By Mitul Patel
Imagine you work for a large non-profit organization. And, you are responsible for maintaining the critical donations and payment processing program for the organization. You have signed up for a lockbox and caging service from a reputed vendor. Payments are processed daily. A payment batch file is generated and sent to a FTP server. Your AS/400 system reads the file and processes it. Donations comes from your websites as well. All related information about donations end up in your AS/400 system.
For number of smart reasons you have signed up for Salesforce. Modernization of your business processes is one of them. Because your AS/400 system handles so much of your business, you are not yet ready to let it go. You want to integrate your AS/400 system with salesforce.
Lets take another scenario – a financial institution. Like many financial institutions, they sell financial products. This firm has been using AS/400 to store policy related information. The financial Institution now has decided to use Salesforce platform to service their customers. Customer representatives need to view information residing in AS/400. Not only that; any changes they make to that data in Salesforce needs to be sent back to the AS/400.
AS/400, now branded as ‘System i’, has been a great success story for IBM. Introduced about a quarter century back, it is used in almost all the industry sectors. The operating system on the AS/400, originally called as OS/400, has undergone name changes to i5/OS to IBM i . Applications for the AS/400 can be developed using RPG or Java. AS/400 applications mostly use DB2 as preferred database. VSAM and COBOL copybooks are other methods for data access.
Salesforce Integration scenarios like the above are typically accomplished using middlewares. A middleware abstracts the complexities of underlying systems, making integration simpler. They support tasks such as managing connections, translation of message formats and lower level network protocol handling. Middlewares support several network protocols – HTTP, SOAP, FTP, SMTP etc. And, they have adapters to communicate to databases, filesystems and applications. Applications can leverage middleware to expose interfaces. Other systems can then communicate to the application via these interfaces.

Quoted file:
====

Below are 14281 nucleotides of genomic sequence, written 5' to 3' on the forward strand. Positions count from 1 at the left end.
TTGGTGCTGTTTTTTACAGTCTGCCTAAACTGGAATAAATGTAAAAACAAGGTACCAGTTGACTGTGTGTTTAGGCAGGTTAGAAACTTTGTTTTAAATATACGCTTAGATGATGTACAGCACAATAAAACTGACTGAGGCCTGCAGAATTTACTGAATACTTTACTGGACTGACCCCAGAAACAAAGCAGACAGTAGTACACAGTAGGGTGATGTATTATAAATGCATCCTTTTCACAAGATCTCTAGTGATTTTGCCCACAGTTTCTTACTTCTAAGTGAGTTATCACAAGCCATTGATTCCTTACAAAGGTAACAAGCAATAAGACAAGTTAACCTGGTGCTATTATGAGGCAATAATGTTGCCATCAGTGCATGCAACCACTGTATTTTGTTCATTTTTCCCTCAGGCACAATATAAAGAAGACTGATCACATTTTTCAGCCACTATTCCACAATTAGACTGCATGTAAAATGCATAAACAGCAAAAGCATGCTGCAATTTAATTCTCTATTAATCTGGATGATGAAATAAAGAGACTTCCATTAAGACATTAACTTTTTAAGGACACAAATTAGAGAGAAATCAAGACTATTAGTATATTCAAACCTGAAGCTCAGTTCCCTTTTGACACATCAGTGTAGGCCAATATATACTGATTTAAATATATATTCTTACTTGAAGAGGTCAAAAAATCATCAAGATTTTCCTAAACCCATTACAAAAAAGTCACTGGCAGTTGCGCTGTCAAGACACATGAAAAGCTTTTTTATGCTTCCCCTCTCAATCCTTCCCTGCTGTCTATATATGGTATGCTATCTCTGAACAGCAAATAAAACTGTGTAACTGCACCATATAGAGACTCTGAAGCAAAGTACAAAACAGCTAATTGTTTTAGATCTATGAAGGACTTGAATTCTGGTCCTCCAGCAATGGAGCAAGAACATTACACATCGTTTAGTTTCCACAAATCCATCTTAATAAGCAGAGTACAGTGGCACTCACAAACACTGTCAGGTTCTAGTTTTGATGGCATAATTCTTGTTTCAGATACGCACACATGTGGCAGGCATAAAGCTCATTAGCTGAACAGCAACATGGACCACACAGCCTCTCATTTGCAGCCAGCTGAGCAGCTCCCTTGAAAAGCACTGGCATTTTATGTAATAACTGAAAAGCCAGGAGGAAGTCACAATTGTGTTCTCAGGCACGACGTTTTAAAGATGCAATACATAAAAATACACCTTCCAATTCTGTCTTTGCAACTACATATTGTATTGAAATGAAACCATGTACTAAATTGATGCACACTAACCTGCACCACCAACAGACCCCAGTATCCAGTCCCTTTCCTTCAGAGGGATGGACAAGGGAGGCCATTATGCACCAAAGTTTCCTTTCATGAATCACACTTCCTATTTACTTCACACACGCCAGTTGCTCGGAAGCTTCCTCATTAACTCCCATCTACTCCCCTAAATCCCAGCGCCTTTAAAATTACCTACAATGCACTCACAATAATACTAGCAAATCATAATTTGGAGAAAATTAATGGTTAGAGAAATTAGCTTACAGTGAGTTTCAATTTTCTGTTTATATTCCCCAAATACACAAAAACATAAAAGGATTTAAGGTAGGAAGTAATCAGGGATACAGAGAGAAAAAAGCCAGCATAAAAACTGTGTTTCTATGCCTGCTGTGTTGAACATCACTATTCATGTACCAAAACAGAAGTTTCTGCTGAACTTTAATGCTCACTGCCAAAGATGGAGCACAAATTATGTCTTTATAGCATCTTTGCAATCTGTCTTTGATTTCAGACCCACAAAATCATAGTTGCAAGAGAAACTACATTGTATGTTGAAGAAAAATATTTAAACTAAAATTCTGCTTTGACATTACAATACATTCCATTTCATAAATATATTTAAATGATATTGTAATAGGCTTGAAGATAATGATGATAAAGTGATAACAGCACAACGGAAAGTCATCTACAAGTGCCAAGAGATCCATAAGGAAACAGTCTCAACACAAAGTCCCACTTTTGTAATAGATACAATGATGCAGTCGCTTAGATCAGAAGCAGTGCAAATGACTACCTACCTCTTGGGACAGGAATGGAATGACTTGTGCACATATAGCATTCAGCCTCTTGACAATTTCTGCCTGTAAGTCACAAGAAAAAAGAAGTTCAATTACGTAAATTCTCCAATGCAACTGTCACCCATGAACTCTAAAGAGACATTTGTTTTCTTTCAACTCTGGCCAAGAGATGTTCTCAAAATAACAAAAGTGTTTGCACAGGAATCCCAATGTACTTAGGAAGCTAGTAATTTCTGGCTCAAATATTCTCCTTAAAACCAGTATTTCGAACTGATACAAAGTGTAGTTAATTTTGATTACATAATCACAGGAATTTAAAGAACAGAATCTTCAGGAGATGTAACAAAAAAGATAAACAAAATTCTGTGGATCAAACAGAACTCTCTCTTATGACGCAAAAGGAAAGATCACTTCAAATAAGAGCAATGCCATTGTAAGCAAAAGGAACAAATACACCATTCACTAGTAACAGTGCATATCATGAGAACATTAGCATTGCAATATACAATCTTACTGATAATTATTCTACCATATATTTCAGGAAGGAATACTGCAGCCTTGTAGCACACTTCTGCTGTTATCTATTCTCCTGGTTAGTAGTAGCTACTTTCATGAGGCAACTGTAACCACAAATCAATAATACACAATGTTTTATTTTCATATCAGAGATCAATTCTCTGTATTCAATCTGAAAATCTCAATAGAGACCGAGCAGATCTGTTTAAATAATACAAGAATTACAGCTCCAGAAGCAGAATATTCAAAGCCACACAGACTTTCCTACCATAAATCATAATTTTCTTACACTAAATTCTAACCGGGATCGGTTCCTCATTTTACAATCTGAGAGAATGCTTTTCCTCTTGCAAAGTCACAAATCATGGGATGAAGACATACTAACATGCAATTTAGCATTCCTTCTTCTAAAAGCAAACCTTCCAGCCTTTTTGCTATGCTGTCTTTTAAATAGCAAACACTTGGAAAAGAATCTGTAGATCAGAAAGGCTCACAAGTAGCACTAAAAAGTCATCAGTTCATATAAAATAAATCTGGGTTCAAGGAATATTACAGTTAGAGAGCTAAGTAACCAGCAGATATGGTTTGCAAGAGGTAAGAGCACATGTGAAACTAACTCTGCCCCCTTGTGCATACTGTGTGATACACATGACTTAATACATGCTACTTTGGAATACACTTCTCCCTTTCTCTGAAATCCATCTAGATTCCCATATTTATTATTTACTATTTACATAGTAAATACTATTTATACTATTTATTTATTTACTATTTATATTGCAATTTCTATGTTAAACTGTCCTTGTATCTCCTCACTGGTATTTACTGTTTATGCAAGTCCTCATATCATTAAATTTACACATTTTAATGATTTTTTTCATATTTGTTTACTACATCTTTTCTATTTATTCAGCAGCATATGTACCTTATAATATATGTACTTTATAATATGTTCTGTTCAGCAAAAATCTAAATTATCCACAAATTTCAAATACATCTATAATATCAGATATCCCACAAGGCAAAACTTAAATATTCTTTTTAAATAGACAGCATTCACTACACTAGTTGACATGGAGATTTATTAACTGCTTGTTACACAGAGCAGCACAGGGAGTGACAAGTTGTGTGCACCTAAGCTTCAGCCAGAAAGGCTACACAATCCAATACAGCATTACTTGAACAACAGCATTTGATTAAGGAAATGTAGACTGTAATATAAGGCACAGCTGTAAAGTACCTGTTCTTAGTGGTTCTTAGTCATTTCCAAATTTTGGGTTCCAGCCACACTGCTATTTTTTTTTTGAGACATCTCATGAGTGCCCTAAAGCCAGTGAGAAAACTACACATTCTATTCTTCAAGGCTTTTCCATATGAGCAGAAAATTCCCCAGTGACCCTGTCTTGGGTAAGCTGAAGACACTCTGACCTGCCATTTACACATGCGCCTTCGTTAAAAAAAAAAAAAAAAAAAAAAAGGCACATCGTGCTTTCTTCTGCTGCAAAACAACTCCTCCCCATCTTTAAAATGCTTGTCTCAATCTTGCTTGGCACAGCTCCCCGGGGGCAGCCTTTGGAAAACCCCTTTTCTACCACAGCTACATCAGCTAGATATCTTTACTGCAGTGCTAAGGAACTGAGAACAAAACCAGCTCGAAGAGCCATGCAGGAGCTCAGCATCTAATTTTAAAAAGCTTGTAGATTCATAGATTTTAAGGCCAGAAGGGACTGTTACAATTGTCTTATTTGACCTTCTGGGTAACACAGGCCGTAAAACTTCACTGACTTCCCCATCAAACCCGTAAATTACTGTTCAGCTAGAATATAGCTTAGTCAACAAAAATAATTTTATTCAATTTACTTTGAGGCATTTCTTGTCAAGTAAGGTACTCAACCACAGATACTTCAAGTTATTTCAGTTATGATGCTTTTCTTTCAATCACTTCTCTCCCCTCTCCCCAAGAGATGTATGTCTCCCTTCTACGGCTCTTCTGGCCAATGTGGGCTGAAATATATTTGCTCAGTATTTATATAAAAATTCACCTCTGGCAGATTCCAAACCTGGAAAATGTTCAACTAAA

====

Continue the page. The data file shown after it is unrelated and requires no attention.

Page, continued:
Diagram: Integration between AS/400 and Salesforce
To connect to AS/400 systems, several middlewares (e.g. webMethods and Tibco) have created AS/400 adapters. Wider choices of middlewares – Cast Iron, Boomi, Mulesoft, Informatica, Jitterbit, OSB and others are available, if the business use-cases allow connecting directly to the application database (typically DB2). Most Salesforce integrations prefer the direct database connection method. If direct access to database is not allowed, spooled files or output reports can also be used.
For the real time Salesforce integration, there can also be a business use-case to invoke CICS and COBOL programs. Oracle Tuxedo, Software AG EntireX and similar programs can be used for such use cases. Apache has open source programs to run service layer on AS/400. These can be used to expose web services for AS/400 applications . Middlewares can then call these web services in real time.
Almost all the middlewares on the market support Salesforce. They provide simple and configuration based setup for operations on Salesforce objects. Integration to Salesforce could be real-time using SOAP or REST services as well as batch using bulk operations. While designing the integration with Salesforce, governance limits should be taken into account. These are the limits on how often requests are made, how many requests are made and what is the size of payload.
At Appirio, we have successfully integrated AS/400 with Salesforce in several different scenarios. Salesforce integration is often an important part of a business modernization strategy. So if you are not yet ready to replace that trusty AS/400, but want to integrate with the power of the Salesforce platform, there are a lot of great options to pursue.